To interrogate the 'youth bulge' or the 'paperless' future, we could marshal the naturalist emphasis on 'law-like causal regularities' within social phenomena, for example, drawing on demographers and science and technology experts to outline the shape of this phenomenon: how many youth; in what parts of the world this phenomenon is observable; linguistic experts to demonstrate new forms of communication and the codifying of such communication.
But we could also draw on the strengths of interpretive social enquiry to understand the semiotics of visual images, with cultural anthropologists conversing with philosophers and sociologists to make the connections between symbolic meanings that different kinds of youth attach to social events and phenomena, and the evidence of social and political violence and disaffection. Walking between different ends of the positivist and subjectivist continuum in social enquiry could have two outcomes: the one may be a conflictual effort to rank the validity of these different kinds of enquiry according to where one's sympathies lie – with either the naturalists or the critical theorists. A more productive outcome would be to find a systematic way of methodologically relating one epistemological approach to another.
I don't believe we have explored knowledge production sufficiently to find a middle ground between these two extremes, while still holding onto the integrity of disciplinary lenses. In advancing collaboration between the International Council for Science (ICSU) and the International Social Science Council (ISSC), we need to invent the paradigms that will allow us to explain phenomena so that we go both deep and wide. In coming together in this way, the product we generate has more profound possibilities and consequences. If the youth 'bulge' presented earlier is becoming a 'paperless' youth, then our modes of enquiry and presentation need to reflect these shifting realities.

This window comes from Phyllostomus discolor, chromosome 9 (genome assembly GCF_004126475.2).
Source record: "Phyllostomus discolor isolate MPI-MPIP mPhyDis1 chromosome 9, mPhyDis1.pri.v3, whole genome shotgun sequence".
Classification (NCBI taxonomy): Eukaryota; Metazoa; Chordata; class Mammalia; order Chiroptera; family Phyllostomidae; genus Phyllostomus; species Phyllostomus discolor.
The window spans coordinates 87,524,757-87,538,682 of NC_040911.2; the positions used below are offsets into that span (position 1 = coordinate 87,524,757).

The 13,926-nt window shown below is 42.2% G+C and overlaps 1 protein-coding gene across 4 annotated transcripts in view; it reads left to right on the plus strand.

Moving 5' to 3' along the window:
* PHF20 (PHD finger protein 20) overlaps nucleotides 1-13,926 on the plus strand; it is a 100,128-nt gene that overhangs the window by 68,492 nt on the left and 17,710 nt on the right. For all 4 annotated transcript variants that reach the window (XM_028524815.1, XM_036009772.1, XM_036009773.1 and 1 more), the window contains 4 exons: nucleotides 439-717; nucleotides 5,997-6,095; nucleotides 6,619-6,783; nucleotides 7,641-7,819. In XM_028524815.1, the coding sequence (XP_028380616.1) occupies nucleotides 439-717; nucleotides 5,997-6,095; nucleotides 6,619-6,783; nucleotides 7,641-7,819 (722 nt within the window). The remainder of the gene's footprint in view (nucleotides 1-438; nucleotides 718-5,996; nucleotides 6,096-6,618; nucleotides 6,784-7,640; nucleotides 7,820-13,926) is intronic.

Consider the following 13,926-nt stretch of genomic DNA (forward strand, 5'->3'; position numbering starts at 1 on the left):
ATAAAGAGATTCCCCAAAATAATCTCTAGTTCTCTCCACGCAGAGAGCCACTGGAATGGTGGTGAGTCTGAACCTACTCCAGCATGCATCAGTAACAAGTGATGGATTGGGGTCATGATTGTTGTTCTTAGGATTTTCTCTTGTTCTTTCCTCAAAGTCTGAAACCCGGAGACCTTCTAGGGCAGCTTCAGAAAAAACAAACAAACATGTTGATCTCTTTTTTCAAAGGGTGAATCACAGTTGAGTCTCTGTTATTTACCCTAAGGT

The ISSC would therefore like to take the opportunity to keep reasserting that our global challenges require integrated responses. Solving the 'big questions' of our time, such as climate change and riots, require systematic collaboration between the social and the natural sciences for their answers. If we are, indeed, to move forward in our epistemic and policy endeavours, we need an active conversation – and joint agenda setting – between the different branches and schools of scientific investigation.
One of our mutual achievements is the agreement that the two international bodies – ICSU and ISSC – would collaborate. This agreement was a bold initiative that was consolidated at the 2008 general assemblies of both organisations. At these assemblies, resolutions were passed in October and November, respectively, in which both organisations committed to a meaningful partnership.
Our collaborative efforts to date include:
•The launching of the Integrated Research on Disaster Risk (IRDR) programme. The efforts of ICSU and the ISSC to tackle thematic areas and social problems together are part of the integrated methodological endeavour. The UN International Strategy for Disaster Reduction appointed an Executive Director of the new Integrated Research on Disaster Risk programme. This is a project that allows for the use of the talents of natural, social, biomedical and engineering scientists, all coming together to improve our understanding of natural and human-induced environmental hazards, the extent to which humans are at risk, and evidenced-informed mitigation strategies;4,5
•Cooperation between ICSU and ISSC was strengthened when we joined the Belmont Forum in an alliance to initiate a 10 year Earth System Research for Global Sustainability Initiative. This is a fantastic example of the natural and social sciences, designing from the very start, a new global initiative;5
•Together with ICSU and other key partners – the German National Committee on Global Change Research (NKGCF) and Earth System Science Partnership (ESSP) – we are planning a joint conference on 'integrated global change research'.6
Such agreements that harness the multidisciplinary skills of scientists and rapidly generate knowledge are necessary to find solutions to major global challenges that threaten human lives. This collaboration has been growing on a bilateral or trilateral basis, such as the framework agreement that calls for the secondment of a director of international affairs at DFG to work with both ICSU and the ISSC on the theme of global environmental change.